Identifying Objects, Actions, and Events - Identifying information by categorizing, estimating, recognizing differences or similarities, and detecting changes in circumstances or events.

Updating and Using Relevant Knowledge - Keeping up-to-date technically and applying new knowledge to your job.

Making Decisions and Solving Problems - Analyzing information and evaluating results to choose the best solution and solve problems.

Establishing and Maintaining Interpersonal Relationships - Developing constructive and cooperative working relationships with others, and maintaining them over time.

Communicating with Supervisors, Peers, or Subordinates - Providing information to supervisors, co-workers, and subordinates by telephone, in written form, e-mail, or in person.

Judging the Qualities of Things, Services, or People - Assessing the value, importance, or quality of things or people.

Interacting With Computers - Using computers and computer systems (including hardware and software) to program, write software, set up functions, enter data, or process information.

Coordinating the Work and Activities of Others - Getting members of a group to work together to accomplish tasks.

Monitor Processes, Materials, or Surroundings - Monitoring and reviewing information from materials, events, or the environment, to detect or assess problems.

Scheduling Work and Activities - Scheduling events, programs, and activities, as well as the work of others.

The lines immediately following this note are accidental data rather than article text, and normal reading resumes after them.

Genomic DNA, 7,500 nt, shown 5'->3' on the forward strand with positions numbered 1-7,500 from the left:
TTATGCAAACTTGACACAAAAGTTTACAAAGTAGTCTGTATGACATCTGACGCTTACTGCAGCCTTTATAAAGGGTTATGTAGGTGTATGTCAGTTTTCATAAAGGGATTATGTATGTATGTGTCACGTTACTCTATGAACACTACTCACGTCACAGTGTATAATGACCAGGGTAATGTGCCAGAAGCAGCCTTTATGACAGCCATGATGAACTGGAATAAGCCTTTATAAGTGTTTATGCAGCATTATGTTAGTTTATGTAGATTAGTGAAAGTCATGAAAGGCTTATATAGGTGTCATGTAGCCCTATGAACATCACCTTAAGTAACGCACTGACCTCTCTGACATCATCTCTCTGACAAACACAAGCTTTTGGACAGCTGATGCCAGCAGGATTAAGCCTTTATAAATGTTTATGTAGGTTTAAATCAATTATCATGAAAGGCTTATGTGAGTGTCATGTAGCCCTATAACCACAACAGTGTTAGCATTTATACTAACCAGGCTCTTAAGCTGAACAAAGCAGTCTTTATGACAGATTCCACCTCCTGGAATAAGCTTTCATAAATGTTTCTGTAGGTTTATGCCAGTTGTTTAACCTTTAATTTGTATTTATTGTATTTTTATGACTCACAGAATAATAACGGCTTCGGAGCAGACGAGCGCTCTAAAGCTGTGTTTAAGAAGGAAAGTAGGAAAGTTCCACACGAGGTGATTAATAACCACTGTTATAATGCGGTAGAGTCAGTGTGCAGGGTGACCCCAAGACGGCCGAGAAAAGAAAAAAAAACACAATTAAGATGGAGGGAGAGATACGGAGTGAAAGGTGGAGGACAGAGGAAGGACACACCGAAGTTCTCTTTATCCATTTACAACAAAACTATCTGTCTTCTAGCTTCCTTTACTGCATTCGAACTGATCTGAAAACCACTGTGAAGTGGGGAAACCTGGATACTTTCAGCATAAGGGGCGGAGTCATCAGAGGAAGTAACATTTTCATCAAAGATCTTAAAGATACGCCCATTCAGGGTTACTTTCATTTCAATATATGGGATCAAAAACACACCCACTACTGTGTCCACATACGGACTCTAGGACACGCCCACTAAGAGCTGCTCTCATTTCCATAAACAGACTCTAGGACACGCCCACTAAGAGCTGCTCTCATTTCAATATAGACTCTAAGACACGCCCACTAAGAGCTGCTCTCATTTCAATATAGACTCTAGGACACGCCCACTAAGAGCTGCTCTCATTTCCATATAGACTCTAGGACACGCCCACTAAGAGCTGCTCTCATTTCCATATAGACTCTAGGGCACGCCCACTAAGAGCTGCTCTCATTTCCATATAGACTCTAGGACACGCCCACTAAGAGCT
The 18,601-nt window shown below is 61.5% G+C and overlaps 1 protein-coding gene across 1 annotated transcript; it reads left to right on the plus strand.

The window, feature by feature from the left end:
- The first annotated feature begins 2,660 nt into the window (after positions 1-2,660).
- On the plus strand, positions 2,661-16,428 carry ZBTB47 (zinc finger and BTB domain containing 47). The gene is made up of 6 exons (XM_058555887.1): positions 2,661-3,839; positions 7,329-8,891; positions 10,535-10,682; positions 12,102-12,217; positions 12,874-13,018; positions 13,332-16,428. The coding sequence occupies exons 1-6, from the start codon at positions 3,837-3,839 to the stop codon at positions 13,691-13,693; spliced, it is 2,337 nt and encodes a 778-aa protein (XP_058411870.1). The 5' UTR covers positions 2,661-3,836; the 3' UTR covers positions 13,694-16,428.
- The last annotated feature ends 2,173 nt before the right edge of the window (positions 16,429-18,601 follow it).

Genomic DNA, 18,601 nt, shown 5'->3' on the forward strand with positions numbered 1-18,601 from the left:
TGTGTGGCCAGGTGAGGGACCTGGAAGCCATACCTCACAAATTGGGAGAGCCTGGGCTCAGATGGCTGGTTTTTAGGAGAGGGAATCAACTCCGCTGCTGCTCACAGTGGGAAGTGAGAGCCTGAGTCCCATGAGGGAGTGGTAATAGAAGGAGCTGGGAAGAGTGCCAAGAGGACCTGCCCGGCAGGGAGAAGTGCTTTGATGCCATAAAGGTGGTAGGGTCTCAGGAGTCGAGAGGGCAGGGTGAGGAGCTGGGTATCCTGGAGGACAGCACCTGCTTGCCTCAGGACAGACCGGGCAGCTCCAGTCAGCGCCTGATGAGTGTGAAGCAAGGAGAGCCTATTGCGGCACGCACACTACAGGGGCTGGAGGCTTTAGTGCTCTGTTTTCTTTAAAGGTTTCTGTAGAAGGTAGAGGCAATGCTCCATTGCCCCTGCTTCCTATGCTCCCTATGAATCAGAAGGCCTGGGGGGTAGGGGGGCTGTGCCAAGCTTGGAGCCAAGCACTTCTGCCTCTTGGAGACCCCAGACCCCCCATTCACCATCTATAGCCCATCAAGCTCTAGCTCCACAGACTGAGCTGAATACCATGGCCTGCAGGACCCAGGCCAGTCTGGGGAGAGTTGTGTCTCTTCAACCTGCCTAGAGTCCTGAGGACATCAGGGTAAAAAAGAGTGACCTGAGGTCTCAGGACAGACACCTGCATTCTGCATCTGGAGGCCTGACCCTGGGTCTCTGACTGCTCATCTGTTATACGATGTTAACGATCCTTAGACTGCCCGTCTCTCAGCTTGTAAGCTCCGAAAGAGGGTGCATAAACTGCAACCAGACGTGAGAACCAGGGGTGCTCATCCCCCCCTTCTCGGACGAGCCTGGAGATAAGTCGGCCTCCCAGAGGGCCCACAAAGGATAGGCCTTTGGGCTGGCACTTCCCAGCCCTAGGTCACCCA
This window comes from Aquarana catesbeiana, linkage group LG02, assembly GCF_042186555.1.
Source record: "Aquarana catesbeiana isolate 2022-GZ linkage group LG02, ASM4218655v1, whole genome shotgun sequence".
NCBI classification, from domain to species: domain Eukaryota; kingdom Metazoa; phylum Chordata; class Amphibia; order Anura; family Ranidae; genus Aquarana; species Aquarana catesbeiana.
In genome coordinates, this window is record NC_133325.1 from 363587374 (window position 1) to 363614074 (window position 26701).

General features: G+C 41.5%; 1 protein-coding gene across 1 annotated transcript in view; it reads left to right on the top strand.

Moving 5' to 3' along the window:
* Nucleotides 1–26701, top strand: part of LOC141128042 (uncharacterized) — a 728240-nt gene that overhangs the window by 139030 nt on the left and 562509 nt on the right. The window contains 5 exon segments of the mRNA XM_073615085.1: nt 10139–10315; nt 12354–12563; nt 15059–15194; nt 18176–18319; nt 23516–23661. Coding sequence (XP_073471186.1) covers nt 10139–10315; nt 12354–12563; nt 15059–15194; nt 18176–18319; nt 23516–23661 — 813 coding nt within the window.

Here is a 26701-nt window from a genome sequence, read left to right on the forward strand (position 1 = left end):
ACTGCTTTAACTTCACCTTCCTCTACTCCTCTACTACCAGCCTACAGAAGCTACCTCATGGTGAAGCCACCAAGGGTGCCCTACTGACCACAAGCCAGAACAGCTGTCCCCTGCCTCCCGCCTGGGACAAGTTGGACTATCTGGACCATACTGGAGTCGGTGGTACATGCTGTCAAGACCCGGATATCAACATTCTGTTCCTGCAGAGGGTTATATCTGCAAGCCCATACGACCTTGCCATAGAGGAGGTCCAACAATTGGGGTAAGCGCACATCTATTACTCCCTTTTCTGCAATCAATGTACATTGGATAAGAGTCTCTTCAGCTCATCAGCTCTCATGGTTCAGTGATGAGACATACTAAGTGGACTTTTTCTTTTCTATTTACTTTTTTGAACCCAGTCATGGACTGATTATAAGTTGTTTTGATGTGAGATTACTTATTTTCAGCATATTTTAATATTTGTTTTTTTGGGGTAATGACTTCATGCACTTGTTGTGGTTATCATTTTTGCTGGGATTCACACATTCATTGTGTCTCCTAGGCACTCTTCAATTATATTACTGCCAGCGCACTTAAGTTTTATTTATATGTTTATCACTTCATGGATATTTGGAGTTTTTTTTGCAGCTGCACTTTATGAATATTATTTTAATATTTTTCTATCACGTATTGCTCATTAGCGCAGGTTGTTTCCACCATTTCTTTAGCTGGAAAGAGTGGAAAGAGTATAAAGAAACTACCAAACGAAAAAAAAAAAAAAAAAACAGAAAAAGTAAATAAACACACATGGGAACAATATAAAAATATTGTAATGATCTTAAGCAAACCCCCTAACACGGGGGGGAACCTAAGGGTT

Interpreting the Meaning of Information for Others - Translating or explaining what information means and how it can be used.

Evaluating Information to Determine Compliance with Standards - Using relevant information and individual judgment to determine whether events or processes comply with laws, regulations, or standards.

Guiding, Directing, and Motivating Subordinates - Providing guidance and direction to subordinates, including setting performance standards and monitoring performance.

Resolving Conflicts and Negotiating with Others - Handling complaints, settling disputes, and resolving grievances and conflicts, or otherwise negotiating with others.

Developing and Building Teams - Encouraging and building mutual trust, respect, and cooperation among team members.

Communicating with Persons Outside Organization - Communicating with people outside the organization, representing the organization to customers, the public, government, and other external sources. This information can be exchanged in person, in writing, or by telephone or e-mail.